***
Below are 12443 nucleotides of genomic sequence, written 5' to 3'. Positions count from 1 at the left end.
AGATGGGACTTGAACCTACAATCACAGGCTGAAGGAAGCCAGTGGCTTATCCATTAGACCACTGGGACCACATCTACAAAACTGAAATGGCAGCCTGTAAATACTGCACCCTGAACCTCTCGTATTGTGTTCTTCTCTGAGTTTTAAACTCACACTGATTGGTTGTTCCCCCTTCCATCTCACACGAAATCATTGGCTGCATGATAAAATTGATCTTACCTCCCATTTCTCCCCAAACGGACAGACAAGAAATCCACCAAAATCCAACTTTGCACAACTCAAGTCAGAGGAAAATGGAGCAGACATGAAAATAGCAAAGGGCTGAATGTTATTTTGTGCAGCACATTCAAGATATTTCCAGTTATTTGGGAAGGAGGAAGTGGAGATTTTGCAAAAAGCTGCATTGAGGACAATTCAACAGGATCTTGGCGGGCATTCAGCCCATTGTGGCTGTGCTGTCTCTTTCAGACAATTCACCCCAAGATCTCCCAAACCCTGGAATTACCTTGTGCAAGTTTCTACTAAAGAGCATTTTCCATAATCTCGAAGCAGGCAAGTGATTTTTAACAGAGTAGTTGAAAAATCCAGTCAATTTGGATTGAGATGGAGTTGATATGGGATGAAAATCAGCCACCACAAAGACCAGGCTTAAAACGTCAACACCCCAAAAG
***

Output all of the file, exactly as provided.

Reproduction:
Below are 12443 nucleotides of genomic sequence, written 5' to 3'. Positions count from 1 at the left end.
AGATGGGACTTGAACCTACAATCACAGGCTGAAGGAAGCCAGTGGCTTATCCATTAGACCACTGGGACCACATCTACAAAACTGAAATGGCAGCCTGTAAATACTGCACCCTGAACCTCTCGTATTGTGTTCTTCTCTGAGTTTTAAACTCACACTGATTGGTTGTTCCCCCTTCCATCTCACACGAAATCATTGGCTGCATGATAAAATTGATCTTACCTCCCATTTCTCCCCAAACGGACAGACAAGAAATCCACCAAAATCCAACTTTGCACAACTCAAGTCAGAGGAAAATGGAGCAGACATGAAAATAGCAAAGGGCTGAATGTTATTTTGTGCAGCACATTCAAGATATTTCCAGTTATTTGGGAAGGAGGAAGTGGAGATTTTGCAAAAAGCTGCATTGAGGACAATTCAACAGGATCTTGGCGGGCATTCAGCCCATTGTGGCTGTGCTGTCTCTTTCAGACAATTCACCCCAAGATCTCCCAAACCCTGGAATTACCTTGTGCAAGTTTCTACTAAAGAGCATTTTCCATAATCTCGAAGCAGGCAAGTGATTTTTAACAGAGTAGTTGAAAAATCCAGTCAATTTGGATTGAGATGGAGTTGATATGGGATGAAAATCAGCCACCACAAAGACCAGGCTTAAAACGTCAACACCCCAAAAG